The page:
Skip to main content

Corbyn's Bodyguard and the People's Vote

SUCH is the nation's obsession with BBC's Bodyguard, This Reporter would argue, that a journalist from the Mirror felt it fitting - nay, par to the course - to ask Jeremy Corbyn's bodyguard what question he should put to the Labour leader during the party conference, underway this week.

Abdul Abouker, for indeed, that is his name (and would we have been even remotely interested in this factoid pre-Keeley Hawes and Richard Madden enlivening our TV sets of a Sunday evening - "no This Reporter, absolutely not") admittedly didn't quite get to the crux of the issues dominating the 2018 Labour Conference in Liverpool - the anti-Semitism, the austerity, the People's Vote (more on that later).

Mr Abouker, 30, suggested Mr Corbyn be asked how he deals with all the stress. The answer, for anyone declaring an interest, is running, exercising, reading and tending his allotment. In between the stress of managing to avoid answering a single question on Brexit for the past 27 months, no doubt.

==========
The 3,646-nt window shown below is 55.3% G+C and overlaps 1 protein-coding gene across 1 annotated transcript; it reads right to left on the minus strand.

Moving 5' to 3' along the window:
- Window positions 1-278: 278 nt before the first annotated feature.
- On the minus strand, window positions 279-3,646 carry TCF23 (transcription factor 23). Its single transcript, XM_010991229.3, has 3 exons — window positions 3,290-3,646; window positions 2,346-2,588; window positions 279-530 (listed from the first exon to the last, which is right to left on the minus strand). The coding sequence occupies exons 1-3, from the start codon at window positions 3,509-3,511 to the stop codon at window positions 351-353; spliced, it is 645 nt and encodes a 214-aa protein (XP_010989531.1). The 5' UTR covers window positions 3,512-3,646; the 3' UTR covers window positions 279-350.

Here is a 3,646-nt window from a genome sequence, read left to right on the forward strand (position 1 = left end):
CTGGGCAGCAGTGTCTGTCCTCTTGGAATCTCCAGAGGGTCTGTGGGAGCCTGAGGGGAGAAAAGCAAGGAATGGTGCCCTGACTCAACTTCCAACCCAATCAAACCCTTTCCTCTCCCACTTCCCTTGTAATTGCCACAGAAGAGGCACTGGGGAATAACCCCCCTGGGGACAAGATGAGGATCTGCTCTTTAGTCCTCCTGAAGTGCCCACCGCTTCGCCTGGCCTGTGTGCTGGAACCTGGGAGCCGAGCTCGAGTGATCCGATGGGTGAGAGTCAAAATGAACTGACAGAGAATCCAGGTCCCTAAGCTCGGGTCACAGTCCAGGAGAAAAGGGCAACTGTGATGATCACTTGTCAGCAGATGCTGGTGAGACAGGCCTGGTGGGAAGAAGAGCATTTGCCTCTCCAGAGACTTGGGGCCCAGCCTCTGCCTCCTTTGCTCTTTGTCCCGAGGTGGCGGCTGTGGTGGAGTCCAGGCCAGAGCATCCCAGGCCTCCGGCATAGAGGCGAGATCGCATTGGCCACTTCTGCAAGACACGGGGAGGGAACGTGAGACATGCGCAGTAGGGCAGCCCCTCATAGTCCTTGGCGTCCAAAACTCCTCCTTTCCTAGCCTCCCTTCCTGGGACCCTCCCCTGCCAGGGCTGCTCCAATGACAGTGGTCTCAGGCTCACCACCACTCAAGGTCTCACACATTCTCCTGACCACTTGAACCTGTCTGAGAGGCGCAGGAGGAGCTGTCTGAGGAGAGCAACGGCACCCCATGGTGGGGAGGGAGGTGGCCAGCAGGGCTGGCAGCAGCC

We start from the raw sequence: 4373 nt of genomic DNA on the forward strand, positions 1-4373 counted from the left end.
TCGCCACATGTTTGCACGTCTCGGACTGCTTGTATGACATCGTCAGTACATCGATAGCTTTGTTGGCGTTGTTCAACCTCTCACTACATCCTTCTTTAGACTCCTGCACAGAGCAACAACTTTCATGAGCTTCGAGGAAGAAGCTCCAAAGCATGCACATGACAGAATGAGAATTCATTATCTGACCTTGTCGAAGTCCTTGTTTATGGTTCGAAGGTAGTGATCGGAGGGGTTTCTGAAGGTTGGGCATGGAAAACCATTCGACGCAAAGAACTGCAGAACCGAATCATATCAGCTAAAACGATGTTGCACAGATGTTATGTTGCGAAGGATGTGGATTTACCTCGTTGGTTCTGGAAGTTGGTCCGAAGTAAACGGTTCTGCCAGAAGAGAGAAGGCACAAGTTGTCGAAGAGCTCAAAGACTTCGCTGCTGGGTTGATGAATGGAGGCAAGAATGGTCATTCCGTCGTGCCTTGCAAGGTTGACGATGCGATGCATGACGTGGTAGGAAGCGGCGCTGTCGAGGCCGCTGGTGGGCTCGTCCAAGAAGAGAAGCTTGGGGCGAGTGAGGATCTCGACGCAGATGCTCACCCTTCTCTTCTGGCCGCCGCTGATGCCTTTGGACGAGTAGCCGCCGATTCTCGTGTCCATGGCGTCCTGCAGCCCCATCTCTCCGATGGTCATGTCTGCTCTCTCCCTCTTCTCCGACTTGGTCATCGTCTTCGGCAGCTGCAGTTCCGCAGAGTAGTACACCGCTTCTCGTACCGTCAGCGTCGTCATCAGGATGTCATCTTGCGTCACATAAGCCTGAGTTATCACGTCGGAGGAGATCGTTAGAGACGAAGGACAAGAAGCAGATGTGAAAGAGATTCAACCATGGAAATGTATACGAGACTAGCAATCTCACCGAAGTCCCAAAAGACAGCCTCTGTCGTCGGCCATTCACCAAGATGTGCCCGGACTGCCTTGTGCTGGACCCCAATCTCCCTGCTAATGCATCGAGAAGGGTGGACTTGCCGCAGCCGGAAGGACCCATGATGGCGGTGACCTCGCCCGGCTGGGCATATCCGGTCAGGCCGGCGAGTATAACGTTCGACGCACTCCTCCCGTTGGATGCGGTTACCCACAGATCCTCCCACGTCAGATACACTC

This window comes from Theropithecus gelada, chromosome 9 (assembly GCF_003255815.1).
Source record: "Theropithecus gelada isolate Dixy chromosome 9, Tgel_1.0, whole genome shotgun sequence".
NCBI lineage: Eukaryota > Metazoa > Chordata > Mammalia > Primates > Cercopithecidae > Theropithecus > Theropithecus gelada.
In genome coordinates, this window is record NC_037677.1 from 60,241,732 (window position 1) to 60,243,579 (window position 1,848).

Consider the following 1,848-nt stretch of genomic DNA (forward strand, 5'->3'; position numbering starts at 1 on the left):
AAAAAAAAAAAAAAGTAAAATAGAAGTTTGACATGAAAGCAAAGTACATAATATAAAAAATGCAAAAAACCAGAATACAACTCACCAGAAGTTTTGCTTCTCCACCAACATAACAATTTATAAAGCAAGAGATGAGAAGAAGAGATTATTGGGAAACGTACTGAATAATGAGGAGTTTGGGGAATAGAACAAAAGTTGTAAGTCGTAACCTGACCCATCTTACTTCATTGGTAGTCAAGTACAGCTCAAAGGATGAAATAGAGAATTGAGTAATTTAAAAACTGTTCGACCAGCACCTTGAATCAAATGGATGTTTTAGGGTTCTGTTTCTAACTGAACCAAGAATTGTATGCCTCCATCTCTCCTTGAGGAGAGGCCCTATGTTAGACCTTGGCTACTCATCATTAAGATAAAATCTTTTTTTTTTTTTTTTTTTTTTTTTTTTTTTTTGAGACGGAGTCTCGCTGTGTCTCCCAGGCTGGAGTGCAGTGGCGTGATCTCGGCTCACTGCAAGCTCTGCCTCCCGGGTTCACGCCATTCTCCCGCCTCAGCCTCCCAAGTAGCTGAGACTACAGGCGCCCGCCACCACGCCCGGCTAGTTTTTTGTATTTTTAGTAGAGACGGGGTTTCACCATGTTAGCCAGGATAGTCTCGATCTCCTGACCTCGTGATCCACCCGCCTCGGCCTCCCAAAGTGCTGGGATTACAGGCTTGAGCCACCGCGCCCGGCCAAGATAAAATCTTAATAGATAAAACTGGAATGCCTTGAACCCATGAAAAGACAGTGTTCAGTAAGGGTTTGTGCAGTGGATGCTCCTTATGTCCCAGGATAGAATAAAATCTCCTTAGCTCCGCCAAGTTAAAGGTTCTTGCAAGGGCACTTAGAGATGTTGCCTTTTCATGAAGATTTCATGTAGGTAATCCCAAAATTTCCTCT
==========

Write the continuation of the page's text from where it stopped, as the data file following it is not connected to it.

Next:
As to that, after a five hour-long debate on Sunday evening, amid numerous tweets from journalists lamenting they would not be getting back to their hotel rooms in time to watch the Bodyguard finale, the conclusion is Labour have supported a People's Vote on Brexit, in a manner of speaking.

The final draft of the vote, to be set in stone at some point today (Tuesday) and shortly after to be dismantled as gravel over the pathway up to Corbyn's allotment, reads: "If we cannot get a general election, Labour must support all options remaining on the table, including campaigning for a public vote". However, as This Reporter 'went to press' there was still much debate going on within the Labour ranks over whether the public vote would be one on the Brexit deal put before Parliament or one which included a vote to remain in the EU!